Metallic thread offers an allure that beginners just can’t resist, but metallic embroidery thread can be challenging to work with. However, with a bit of patience, you can use it effectively, even with little experience. Here are some tips to help you out!
The Problem With Metallic Threads
Metallic threads are beautiful, but they can be a huge pain to work with! Metallic threads are prone to fraying, which can result in a less than perfect finish for your project. They also have a bad habit of breaking which can become frustrating very quickly.
Why metallic threads are so problematic
These threads are infused with a metallic component, such as a fine layer of metallic foil or a core of metallic yarn. This, of course, provides an eye-catching effect, but if the thread rubs it can quickly begin to unravel, turning your project into a mess!
The Different Types and Compositions of Metallic Thread
- Metallic Foil Threads: Thin strips of metallic foil wrapped around a core.
- Metallic Embroidery Floss: Metallic fibers twisted with regular embroidery floss.
- Blended Metallic Threads: A combination of metallic and other fibers for added strength.
- Smooth Metallic Threads: Consisting of a solid metallic core for a smooth and reflective finish.
Best Metallic Thread Brands
If you’ve been embroidering for any amount of time, you’ll know that machine embroidery threads aren’t all the same. Some have less than great quality control, which can lead to some frustration.
Crafted for optimal performance, this metallic thread boasts vibrant luster that adds a stunning shimmer to your designs. Known for its durability, Kingstar minimizes fraying and breakage during stitching, ensuring smooth and consistent results. While this is some of the priciest thread, it’s an investment in your sanity.
Thread Nanny is a budget-friendly alternative to KingStar. This thread gives decent results, but it’s not quite as smooth as KingStar. This can lead to more thread breaks and fraying, but if you’re looking for something more affordable, this is it.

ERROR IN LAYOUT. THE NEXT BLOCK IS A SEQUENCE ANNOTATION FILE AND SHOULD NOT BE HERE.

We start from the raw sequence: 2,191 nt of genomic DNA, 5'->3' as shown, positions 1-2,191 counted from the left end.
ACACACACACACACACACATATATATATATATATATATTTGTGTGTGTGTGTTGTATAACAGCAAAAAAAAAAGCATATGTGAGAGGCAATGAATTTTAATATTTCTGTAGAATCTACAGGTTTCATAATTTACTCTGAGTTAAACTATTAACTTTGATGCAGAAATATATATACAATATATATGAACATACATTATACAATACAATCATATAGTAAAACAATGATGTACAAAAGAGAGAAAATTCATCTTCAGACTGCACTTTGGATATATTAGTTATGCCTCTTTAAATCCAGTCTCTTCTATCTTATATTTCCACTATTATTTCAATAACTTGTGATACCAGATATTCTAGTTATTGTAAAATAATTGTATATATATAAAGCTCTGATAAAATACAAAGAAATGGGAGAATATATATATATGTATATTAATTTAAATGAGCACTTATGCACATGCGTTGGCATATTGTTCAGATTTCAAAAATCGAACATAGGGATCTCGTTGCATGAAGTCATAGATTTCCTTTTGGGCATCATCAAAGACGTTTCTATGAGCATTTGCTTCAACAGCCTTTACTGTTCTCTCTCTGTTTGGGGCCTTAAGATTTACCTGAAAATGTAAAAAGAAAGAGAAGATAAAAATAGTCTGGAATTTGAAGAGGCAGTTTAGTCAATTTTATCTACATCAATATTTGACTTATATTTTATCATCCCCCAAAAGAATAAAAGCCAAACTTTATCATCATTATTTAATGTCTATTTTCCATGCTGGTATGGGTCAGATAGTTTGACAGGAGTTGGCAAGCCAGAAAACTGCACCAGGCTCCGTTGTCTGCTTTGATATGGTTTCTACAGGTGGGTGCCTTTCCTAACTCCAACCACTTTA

Tips For Using Metallic Thread For Machine Embroidery
Use Needles With Larger Eyes
They have special metallic needles just for this purpose. The needle’s larger eye helps reduce friction and minimize fraying. They’re not very expensive, and it’s definitely worth a few bucks to save your sanity. Get these.
Adjust Your Machine’s Tension Accordingly
This is going to require some trial and error. The right thread tension will depend on many factors including your machine, the thread brand, and the fabric type. You’re just going to have to do some test pieces until you get it right, unfortunately. However, lowering the tension may help prevent excessive strain on metallic threads.
Don’t Forget Your Hoop Tension Too
Secure hooping is always important, but for metallic threads it’s even more essential. A balanced tension prevents unnecessary stretching or pulling, reducing the risk of thread breakage.
Avoid Tear Away Stabilizers
When choosing a machine embroidery stabilizer for your project avoid tear away. Instead, choose a cut away or no-show mesh stabilizer. These are softer and may help to avoid some of the fraying issues which pop up when using metallic threads.
Utilize a Thread Stand
Metallic threads are prone to tangling. Elevate the thread cone and Ensure the metallic thread follows a smooth path with minimal twists and turns to prevent tangling.
Invest in Quality Thread
Lower quality thread always presents more problems, and those problems will simply multiply with metallic threads. Investing in a higher-quality metallic thread will save you a lot of frustration.
Slow Down Your Machine
Metallic threads typically perform better at lower speeds. If your embroidery machine has speed control, turn it way down and patiently stitch our your designs. This will allow the thread to feed more smoothly, especially for intricate or dense machine embroidery designs. Finding the right speed for your thread may take a bit of experimenting.
Choose Your Design Carefully
Metallic threads may not provide the coverage that you’re used to with regular machine embroidery thread. Choosing a design that’s a bit more dense can increase visibility, or if you’ve created your own embroidery files you can increase the density of your embroidery stitches yourself.
Clean Your Machine
Metallic threads can cause headaches even after your project is done. Due to the nature of these threads they can actually leave behind residue inside the machine. This residue can build up over time, and you’ll need to be a bit more diligent in performing your embroidery machine maintenance.
In closing, metallic threads are really neat, but they’re also kind of a pain. And, while it’ll take a bit of experimentation to learn how to use them correctly, they do look really cool on some projects. Especially if you’re stitching out Christmas machine embroidery designs.
Hopefully these tips where helpful to you, and I also hope that you’ll give metallic threads a try soon – despite their challenging attributes. Happy crafting!
Let’s get crafting!